Bosasa won the R300m bid under the supervision of then-National Commissioner Linda Mti, who also allegedly accepted bribes from the company in exchange for bids.

"He (Gillingham) was basically the driver of the case and then Mr. Mti would approve," Vorster said.

Gillingham's major role in the scheme that saw Bosasa collect more than $ 2 billion in corrective service bids is well documented in a report from the Special Investigations Unit (SIU) completed in 2009.

The SIU report describes it as having played an "integral role".

But as Bosasa reached out to Gillingham remained a mystery until Wednesday.

Vorster – whose late father also worked for Bosasa and had a relationship with Gillingham – was the key man who sold Gillingham with the idea of ​​working with the Krugersdorp company.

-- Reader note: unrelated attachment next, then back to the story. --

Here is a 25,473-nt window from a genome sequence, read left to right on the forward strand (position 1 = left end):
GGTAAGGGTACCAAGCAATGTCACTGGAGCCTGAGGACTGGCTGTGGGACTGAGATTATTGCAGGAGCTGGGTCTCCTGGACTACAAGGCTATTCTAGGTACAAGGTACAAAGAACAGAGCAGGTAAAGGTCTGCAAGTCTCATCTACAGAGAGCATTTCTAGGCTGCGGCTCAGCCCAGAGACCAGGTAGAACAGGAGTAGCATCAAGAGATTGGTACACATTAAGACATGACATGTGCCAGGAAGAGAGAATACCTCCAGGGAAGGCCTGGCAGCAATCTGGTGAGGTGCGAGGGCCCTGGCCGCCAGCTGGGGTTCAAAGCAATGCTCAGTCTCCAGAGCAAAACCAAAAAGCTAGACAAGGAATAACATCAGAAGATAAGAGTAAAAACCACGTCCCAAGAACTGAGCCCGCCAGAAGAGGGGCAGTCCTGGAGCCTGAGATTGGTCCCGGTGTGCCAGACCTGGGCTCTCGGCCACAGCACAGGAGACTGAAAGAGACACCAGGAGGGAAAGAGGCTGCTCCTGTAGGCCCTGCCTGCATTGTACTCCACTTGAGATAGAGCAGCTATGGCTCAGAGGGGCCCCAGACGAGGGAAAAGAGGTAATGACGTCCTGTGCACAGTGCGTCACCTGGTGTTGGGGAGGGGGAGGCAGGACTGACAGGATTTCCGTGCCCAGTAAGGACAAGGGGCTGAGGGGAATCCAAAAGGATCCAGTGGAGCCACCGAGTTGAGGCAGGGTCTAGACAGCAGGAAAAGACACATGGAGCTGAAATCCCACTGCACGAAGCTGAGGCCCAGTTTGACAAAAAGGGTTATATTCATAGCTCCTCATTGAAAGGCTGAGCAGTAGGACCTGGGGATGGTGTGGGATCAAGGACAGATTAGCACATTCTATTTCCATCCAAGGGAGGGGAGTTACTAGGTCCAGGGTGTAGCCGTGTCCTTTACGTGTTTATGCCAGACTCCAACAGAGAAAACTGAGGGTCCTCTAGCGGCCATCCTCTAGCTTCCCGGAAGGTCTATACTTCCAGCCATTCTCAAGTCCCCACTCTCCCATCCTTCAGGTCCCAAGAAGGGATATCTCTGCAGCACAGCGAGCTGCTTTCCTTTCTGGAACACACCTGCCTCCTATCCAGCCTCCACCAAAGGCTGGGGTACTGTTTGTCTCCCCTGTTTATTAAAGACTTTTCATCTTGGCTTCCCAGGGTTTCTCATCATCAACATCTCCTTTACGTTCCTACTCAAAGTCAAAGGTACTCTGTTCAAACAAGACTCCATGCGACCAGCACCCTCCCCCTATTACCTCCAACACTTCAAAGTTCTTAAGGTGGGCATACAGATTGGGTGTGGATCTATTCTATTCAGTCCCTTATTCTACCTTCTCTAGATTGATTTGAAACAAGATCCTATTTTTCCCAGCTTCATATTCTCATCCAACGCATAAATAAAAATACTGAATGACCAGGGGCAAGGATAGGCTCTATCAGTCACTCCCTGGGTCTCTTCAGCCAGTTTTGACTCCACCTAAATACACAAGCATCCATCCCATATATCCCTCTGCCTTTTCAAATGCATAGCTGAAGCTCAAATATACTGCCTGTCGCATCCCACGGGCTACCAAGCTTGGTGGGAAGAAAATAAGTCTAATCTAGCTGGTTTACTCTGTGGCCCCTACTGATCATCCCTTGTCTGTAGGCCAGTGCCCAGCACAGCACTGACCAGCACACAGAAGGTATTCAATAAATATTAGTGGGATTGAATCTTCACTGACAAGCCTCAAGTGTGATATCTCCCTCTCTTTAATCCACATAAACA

"Gavin Watson came to my Lindela office [Repatriation Centre] in 2003 and asked to speak to me alone. He told me, "Stay with Patrick again, as he would like to offer the contract for catering for correctional services," Vorster said.

At this stage, DCS administered kitchens in its facilities and prisons internally, and the idea of ​​outsourcing was not yet on the table.

Soon Vorster was called to the now infamous vault at Bosasa's headquarters, where he would receive money to be given to Gillingham.

Vorster then wrapped the money in an A4 envelope to look like documents.

"I would meet Patrick at a particular restaurant, especially in the Pretoria or Centurion area, and discuss specifications and menus about the correctional services' kitchens. I would hand over the envelope and retrieve the information," he explained.